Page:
- Over the past year, down payments in the country's 50 biggest metros have grown by more than 35%, according to a LendingTree report.
- Typically, down payments under 20% are more costly for borrowers, resulting in bigger loans, higher interest rates and mortgage insurance.
- However, with relatively high home prices, many borrowers are shelling out less than 20%.
Despite signs of a cooling housing market, home prices are still relatively high, resulting in bigger down payments.
Over the past year, average down payments in the country's 50 biggest metros have grown by more than 35%, according to a LendingTree report, based on 30-year fixed-rate mortgage data from Jan. 1 through Oct. 10, 2022.
While high home prices and interest rates may push some buyers to the sidelines, those still in the market may have "deeper resources," particularly if they're downsizing, explained Keith Gumbinger, vice president of mortgage website HSH.
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Here are the top five metros with the largest down payments.
In 2022, these five metros have had the highest down payments based on LendingTree mortgage data from from Jan. 1 through Oct. 10, 2022.
- San Jose, California: $142,006
- San Francisco, California: $131,631
- Los Angeles, California: $104,749
- San Diego, California: $98,593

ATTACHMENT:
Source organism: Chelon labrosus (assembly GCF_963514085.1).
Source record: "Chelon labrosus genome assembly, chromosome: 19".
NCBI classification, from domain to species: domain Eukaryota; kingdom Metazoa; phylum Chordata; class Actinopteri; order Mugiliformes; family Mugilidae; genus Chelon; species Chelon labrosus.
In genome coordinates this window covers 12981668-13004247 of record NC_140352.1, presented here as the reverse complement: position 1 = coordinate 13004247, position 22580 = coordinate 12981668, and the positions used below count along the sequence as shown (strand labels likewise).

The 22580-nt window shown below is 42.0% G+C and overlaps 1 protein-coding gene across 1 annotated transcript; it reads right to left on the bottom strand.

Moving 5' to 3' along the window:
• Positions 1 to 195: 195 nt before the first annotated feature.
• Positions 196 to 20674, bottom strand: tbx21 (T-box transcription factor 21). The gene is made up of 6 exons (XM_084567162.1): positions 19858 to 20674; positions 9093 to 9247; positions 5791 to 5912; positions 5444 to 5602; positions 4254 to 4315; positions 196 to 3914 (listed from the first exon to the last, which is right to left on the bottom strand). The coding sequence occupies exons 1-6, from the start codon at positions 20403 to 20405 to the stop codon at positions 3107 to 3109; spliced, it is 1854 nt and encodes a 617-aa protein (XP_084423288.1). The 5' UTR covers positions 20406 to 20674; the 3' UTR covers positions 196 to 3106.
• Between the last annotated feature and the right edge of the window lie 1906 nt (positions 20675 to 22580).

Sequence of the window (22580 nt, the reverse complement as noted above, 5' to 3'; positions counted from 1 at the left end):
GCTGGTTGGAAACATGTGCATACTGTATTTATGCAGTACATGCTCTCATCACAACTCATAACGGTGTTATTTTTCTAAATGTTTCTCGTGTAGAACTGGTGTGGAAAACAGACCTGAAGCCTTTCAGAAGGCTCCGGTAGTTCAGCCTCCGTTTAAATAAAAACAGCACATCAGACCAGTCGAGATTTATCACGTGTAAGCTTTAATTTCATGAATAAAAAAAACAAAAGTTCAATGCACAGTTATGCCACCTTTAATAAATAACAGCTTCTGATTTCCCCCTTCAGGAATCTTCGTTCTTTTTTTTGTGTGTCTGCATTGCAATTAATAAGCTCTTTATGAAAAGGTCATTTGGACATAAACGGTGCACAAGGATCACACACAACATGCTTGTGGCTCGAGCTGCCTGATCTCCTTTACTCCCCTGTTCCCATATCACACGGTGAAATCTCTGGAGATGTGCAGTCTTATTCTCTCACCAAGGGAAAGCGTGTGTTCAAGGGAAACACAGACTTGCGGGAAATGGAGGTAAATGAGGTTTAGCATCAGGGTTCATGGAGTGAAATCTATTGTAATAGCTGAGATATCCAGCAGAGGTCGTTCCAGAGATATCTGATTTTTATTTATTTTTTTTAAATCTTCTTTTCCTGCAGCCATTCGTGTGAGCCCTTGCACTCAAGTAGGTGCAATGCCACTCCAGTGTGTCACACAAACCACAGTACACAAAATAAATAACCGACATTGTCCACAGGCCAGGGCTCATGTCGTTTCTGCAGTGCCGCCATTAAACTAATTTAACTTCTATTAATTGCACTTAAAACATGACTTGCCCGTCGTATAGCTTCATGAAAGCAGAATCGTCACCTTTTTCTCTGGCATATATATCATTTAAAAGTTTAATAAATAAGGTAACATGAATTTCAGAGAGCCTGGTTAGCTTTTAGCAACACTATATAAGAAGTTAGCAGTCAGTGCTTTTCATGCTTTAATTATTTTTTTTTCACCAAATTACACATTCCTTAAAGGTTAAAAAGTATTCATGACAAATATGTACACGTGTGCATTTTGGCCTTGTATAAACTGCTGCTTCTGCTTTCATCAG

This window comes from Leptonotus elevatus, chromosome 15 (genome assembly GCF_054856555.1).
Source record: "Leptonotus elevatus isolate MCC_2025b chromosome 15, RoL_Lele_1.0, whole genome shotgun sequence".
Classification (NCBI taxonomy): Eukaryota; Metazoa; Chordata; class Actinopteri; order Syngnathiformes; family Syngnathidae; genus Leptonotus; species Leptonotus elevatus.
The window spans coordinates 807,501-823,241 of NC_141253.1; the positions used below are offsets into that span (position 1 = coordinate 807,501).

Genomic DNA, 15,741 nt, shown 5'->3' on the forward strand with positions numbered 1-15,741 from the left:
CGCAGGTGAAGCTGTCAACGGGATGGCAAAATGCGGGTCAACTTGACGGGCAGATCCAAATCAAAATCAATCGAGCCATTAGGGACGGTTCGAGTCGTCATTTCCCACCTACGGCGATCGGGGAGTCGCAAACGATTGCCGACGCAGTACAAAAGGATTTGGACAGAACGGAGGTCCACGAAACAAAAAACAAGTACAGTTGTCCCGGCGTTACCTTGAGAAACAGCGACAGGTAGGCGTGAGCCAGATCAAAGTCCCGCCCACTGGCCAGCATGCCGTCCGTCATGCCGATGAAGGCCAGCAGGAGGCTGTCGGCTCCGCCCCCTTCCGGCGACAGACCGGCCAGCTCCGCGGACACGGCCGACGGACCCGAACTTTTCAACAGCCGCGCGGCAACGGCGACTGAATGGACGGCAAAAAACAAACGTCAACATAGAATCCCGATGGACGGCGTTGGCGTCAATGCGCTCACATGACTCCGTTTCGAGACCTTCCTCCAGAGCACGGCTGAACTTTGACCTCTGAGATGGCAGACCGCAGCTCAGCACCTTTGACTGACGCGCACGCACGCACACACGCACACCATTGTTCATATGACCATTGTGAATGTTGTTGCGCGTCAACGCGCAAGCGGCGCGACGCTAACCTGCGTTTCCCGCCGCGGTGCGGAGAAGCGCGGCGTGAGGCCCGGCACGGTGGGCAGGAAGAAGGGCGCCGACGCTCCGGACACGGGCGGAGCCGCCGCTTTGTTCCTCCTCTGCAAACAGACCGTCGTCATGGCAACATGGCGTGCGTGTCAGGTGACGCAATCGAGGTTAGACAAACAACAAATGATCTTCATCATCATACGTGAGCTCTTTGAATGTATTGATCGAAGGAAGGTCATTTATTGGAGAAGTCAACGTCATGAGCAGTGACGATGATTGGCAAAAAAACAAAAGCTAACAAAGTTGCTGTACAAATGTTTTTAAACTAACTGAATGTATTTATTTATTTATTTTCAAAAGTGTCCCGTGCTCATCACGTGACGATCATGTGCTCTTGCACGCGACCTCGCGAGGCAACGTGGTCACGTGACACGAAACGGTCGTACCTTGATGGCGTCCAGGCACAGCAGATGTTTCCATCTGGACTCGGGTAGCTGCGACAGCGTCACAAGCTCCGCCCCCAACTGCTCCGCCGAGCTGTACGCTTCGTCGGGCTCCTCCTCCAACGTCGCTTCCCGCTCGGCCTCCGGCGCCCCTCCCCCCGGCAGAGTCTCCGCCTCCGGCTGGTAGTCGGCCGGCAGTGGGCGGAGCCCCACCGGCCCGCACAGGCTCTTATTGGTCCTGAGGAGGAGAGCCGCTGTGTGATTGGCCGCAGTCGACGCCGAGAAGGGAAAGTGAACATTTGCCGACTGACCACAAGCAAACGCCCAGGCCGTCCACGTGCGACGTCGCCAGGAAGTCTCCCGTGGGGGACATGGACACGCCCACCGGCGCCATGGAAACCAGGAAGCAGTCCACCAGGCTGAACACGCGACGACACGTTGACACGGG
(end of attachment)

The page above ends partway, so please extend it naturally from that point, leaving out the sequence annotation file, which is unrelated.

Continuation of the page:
- Seattle, Washington: $96,056
With higher average mortgages and annual household incomes, it's not surprising these metros topped the list. And these down payments represent a large share of yearly earnings.
"In general, the more you can afford to put down, the lower your ultimate costs are going to be," said Gumbinger.
A larger down payment means a smaller mortgage, which can "certainly help offset the cost of rising interest rates to a degree," he said.
While certain kinds of mortgages allow down payments as low as 3%, you'll have to pay mortgage insurance on loans with less than 20% down, and you may see higher interest rates, Gumbinger said.
The average interest rate for 30-year fixed-rate mortgages of $647,200 or less is still above 7% for loans with a 20% down payment.
"More is generally better because that helps to lower your costs overall," he added.
In 2021, the median down payment was 13%, with nearly 4 in 10 using proceeds from a previous home sale, according to a 2022 report from the National Association of Realtors.
Despite softening demand, home prices are still "significantly higher than two years ago," with many buyers struggling to put 10% or 20% down, said Melissa Cohn, regional vice president at William Raveis Mortgage.
The median home sales price was $454,900 during the third quarter of 2022, compared to $337,500 during the third quarter of 2020, according to Federal Reserve data.
Many buyers take advantage of lower down payment options, she said, such as 3% or 5% for conventional mortgages or 3.5% for Federal Housing Administration loans.
"With a smaller down payment, it's more expensive every which way," Cohn said. "But for many people, it's the only way they can afford to get into their home."
While smaller down payments mean higher interest rates and mortgage insurance, home buyers may reduce these expenses in the future, she said. When interest rates drop, there may be a chance to refinance, and buyers may remove mortgage insurance once they reach 20% equity in the home, Cohn said.